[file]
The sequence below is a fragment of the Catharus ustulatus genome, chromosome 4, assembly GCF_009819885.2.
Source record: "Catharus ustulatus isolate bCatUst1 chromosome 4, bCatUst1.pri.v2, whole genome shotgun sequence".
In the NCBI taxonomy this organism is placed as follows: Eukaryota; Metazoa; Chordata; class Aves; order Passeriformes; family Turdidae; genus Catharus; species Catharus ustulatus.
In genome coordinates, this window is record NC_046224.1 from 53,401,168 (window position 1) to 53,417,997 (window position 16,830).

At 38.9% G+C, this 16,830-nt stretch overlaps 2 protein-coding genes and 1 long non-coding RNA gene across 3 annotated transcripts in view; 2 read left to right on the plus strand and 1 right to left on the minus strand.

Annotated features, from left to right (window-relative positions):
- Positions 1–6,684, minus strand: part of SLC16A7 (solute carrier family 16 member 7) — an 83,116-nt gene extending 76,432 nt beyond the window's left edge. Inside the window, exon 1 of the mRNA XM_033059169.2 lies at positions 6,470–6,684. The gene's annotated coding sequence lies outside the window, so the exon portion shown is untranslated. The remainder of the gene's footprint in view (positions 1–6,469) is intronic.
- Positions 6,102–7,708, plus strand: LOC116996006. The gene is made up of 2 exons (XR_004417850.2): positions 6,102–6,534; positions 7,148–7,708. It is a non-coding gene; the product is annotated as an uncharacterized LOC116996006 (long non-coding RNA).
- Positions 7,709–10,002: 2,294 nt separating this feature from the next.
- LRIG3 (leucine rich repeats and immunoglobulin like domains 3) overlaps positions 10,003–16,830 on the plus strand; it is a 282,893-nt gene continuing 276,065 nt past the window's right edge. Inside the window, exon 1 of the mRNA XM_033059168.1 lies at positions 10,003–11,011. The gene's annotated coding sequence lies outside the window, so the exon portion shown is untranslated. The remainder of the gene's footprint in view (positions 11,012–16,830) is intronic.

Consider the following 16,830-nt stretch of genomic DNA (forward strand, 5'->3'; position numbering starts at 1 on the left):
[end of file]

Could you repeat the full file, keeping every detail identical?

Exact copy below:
The sequence below is a fragment of the Catharus ustulatus genome, chromosome 4, assembly GCF_009819885.2.
Source record: "Catharus ustulatus isolate bCatUst1 chromosome 4, bCatUst1.pri.v2, whole genome shotgun sequence".
In the NCBI taxonomy this organism is placed as follows: Eukaryota; Metazoa; Chordata; class Aves; order Passeriformes; family Turdidae; genus Catharus; species Catharus ustulatus.
In genome coordinates, this window is record NC_046224.1 from 53,401,168 (window position 1) to 53,417,997 (window position 16,830).

At 38.9% G+C, this 16,830-nt stretch overlaps 2 protein-coding genes and 1 long non-coding RNA gene across 3 annotated transcripts in view; 2 read left to right on the plus strand and 1 right to left on the minus strand.

Annotated features, from left to right (window-relative positions):
- Positions 1–6,684, minus strand: part of SLC16A7 (solute carrier family 16 member 7) — an 83,116-nt gene extending 76,432 nt beyond the window's left edge. Inside the window, exon 1 of the mRNA XM_033059169.2 lies at positions 6,470–6,684. The gene's annotated coding sequence lies outside the window, so the exon portion shown is untranslated. The remainder of the gene's footprint in view (positions 1–6,469) is intronic.
- Positions 6,102–7,708, plus strand: LOC116996006. The gene is made up of 2 exons (XR_004417850.2): positions 6,102–6,534; positions 7,148–7,708. It is a non-coding gene; the product is annotated as an uncharacterized LOC116996006 (long non-coding RNA).
- Positions 7,709–10,002: 2,294 nt separating this feature from the next.
- LRIG3 (leucine rich repeats and immunoglobulin like domains 3) overlaps positions 10,003–16,830 on the plus strand; it is a 282,893-nt gene continuing 276,065 nt past the window's right edge. Inside the window, exon 1 of the mRNA XM_033059168.1 lies at positions 10,003–11,011. The gene's annotated coding sequence lies outside the window, so the exon portion shown is untranslated. The remainder of the gene's footprint in view (positions 11,012–16,830) is intronic.

Consider the following 16,830-nt stretch of genomic DNA (forward strand, 5'->3'; position numbering starts at 1 on the left):